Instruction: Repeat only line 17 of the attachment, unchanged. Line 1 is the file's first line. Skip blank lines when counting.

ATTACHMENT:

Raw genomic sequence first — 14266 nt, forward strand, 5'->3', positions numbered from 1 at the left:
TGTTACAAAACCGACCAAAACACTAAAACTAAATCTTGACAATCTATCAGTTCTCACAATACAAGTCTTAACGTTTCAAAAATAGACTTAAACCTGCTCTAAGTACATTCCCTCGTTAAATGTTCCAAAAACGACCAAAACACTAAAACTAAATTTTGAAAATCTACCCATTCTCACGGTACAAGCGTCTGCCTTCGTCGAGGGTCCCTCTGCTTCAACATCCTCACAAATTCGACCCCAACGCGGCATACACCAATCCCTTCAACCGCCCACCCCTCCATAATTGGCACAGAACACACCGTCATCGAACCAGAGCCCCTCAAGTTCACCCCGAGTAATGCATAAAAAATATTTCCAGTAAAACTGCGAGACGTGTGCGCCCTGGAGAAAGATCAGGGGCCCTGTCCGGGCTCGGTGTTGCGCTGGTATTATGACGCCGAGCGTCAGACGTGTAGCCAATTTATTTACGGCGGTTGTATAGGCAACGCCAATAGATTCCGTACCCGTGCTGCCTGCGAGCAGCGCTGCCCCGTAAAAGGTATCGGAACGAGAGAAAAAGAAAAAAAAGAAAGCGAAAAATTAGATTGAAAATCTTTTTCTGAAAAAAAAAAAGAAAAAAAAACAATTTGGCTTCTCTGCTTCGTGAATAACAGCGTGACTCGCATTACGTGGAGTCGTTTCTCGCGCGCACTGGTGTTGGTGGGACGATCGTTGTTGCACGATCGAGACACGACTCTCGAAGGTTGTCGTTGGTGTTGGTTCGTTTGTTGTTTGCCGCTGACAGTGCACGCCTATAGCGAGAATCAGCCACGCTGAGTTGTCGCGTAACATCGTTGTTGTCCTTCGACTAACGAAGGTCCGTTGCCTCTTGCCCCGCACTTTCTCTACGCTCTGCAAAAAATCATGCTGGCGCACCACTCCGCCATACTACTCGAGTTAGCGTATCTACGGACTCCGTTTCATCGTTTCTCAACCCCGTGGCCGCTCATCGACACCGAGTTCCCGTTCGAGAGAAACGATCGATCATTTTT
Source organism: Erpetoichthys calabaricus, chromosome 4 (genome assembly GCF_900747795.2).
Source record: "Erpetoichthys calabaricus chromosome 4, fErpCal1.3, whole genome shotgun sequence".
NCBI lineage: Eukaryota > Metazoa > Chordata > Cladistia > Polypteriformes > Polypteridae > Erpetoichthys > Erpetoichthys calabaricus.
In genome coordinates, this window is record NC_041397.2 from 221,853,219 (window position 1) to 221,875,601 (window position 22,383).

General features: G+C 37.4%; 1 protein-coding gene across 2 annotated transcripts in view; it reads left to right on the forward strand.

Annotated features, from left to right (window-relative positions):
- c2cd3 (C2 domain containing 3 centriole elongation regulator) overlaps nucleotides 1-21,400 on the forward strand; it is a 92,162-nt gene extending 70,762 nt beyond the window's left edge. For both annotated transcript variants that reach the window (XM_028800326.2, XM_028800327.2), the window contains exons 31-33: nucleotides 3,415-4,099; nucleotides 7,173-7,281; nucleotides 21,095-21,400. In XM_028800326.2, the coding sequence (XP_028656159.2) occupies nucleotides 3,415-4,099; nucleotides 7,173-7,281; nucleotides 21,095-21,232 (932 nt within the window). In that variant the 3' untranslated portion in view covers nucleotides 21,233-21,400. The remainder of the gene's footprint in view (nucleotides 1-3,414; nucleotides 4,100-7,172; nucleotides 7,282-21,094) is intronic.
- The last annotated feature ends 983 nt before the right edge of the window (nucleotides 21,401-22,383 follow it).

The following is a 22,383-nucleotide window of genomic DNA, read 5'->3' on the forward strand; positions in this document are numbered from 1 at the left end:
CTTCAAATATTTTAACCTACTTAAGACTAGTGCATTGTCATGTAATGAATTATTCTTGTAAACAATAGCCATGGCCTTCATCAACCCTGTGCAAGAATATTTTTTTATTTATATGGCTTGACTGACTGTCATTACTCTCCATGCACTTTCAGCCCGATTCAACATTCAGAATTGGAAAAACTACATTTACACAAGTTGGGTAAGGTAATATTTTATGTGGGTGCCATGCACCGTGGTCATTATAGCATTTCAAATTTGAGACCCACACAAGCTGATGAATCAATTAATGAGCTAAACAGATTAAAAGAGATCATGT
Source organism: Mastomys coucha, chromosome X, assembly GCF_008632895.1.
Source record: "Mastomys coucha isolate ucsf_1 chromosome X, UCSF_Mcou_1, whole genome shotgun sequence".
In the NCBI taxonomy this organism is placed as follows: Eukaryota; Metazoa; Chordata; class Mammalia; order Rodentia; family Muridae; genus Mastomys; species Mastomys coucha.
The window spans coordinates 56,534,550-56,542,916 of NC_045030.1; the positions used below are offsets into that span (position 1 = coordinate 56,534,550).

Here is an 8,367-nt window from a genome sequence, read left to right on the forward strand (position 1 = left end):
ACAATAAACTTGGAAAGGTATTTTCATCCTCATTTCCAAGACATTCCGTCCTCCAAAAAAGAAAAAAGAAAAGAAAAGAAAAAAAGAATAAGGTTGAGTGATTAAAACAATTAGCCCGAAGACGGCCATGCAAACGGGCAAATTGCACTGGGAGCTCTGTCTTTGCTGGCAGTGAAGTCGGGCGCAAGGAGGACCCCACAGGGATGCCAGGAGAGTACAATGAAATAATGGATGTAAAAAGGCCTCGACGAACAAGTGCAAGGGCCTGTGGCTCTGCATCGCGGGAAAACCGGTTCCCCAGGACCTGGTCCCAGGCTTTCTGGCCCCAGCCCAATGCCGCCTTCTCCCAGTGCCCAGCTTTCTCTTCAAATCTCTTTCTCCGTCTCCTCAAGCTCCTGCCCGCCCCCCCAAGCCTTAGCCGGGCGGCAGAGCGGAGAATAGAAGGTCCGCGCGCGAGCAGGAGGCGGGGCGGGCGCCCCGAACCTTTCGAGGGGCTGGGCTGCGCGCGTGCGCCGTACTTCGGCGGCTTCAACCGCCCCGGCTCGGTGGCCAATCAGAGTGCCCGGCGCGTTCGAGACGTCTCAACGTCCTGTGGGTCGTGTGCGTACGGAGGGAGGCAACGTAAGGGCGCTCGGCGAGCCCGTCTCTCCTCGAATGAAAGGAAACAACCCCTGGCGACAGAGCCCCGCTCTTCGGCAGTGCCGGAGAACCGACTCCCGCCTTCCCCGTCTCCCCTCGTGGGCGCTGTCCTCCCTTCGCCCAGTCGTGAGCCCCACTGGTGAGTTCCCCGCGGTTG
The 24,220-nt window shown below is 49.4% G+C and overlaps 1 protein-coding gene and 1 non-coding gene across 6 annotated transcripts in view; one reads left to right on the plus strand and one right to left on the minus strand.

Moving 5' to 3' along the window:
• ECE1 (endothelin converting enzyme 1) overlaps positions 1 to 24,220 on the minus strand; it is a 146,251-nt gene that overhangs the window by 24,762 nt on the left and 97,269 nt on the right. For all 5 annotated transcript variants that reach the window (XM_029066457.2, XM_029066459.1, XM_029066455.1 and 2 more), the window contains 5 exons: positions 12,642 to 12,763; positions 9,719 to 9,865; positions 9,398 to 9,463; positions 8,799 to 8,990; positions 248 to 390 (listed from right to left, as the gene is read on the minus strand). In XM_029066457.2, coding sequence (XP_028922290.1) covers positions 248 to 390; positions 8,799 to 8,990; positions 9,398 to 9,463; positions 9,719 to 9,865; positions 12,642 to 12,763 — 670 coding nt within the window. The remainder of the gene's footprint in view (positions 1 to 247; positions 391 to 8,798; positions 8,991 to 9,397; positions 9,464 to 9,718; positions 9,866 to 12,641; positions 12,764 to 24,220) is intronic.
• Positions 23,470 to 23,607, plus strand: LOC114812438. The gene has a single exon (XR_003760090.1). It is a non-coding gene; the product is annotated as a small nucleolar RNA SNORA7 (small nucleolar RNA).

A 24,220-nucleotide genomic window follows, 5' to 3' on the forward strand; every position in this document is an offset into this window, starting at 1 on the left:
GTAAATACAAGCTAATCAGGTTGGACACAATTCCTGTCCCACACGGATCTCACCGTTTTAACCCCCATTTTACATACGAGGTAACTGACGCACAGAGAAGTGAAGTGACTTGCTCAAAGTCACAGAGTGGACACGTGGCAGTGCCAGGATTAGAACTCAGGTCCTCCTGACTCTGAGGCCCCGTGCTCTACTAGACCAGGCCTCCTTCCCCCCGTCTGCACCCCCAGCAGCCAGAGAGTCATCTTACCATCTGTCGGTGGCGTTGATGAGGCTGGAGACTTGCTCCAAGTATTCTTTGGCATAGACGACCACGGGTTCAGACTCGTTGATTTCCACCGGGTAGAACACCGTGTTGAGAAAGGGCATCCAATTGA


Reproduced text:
Here is an 8,367-nt window from a genome sequence, read left to right on the forward strand (position 1 = left end):